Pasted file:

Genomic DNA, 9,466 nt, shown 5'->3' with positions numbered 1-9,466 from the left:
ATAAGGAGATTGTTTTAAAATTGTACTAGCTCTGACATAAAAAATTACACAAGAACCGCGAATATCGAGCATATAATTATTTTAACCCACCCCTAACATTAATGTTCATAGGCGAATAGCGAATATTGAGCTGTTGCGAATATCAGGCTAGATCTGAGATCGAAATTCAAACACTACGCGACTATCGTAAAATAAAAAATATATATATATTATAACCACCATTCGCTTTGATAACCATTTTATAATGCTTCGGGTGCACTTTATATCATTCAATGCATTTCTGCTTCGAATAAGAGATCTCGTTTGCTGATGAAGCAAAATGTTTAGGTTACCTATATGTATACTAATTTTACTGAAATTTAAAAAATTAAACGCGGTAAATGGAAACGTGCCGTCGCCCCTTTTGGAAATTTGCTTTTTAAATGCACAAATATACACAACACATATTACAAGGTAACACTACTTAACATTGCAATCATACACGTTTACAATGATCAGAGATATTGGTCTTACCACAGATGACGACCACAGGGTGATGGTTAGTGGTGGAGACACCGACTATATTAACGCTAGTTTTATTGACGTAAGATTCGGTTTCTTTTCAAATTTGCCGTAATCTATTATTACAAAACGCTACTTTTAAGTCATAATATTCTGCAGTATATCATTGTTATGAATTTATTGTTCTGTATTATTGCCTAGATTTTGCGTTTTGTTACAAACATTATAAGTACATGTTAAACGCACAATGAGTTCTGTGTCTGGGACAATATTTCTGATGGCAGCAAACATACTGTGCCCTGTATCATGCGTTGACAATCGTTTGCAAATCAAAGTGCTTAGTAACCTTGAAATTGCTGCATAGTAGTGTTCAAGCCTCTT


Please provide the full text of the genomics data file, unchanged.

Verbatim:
Genomic DNA, 9,466 nt, shown 5'->3' with positions numbered 1-9,466 from the left:
ATAAGGAGATTGTTTTAAAATTGTACTAGCTCTGACATAAAAAATTACACAAGAACCGCGAATATCGAGCATATAATTATTTTAACCCACCCCTAACATTAATGTTCATAGGCGAATAGCGAATATTGAGCTGTTGCGAATATCAGGCTAGATCTGAGATCGAAATTCAAACACTACGCGACTATCGTAAAATAAAAAATATATATATATTATAACCACCATTCGCTTTGATAACCATTTTATAATGCTTCGGGTGCACTTTATATCATTCAATGCATTTCTGCTTCGAATAAGAGATCTCGTTTGCTGATGAAGCAAAATGTTTAGGTTACCTATATGTATACTAATTTTACTGAAATTTAAAAAATTAAACGCGGTAAATGGAAACGTGCCGTCGCCCCTTTTGGAAATTTGCTTTTTAAATGCACAAATATACACAACACATATTACAAGGTAACACTACTTAACATTGCAATCATACACGTTTACAATGATCAGAGATATTGGTCTTACCACAGATGACGACCACAGGGTGATGGTTAGTGGTGGAGACACCGACTATATTAACGCTAGTTTTATTGACGTAAGATTCGGTTTCTTTTCAAATTTGCCGTAATCTATTATTACAAAACGCTACTTTTAAGTCATAATATTCTGCAGTATATCATTGTTATGAATTTATTGTTCTGTATTATTGCCTAGATTTTGCGTTTTGTTACAAACATTATAAGTACATGTTAAACGCACAATGAGTTCTGTGTCTGGGACAATATTTCTGATGGCAGCAAACATACTGTGCCCTGTATCATGCGTTGACAATCGTTTGCAAATCAAAGTGCTTAGTAACCTTGAAATTGCTGCATAGTAGTGTTCAAGCCTCTT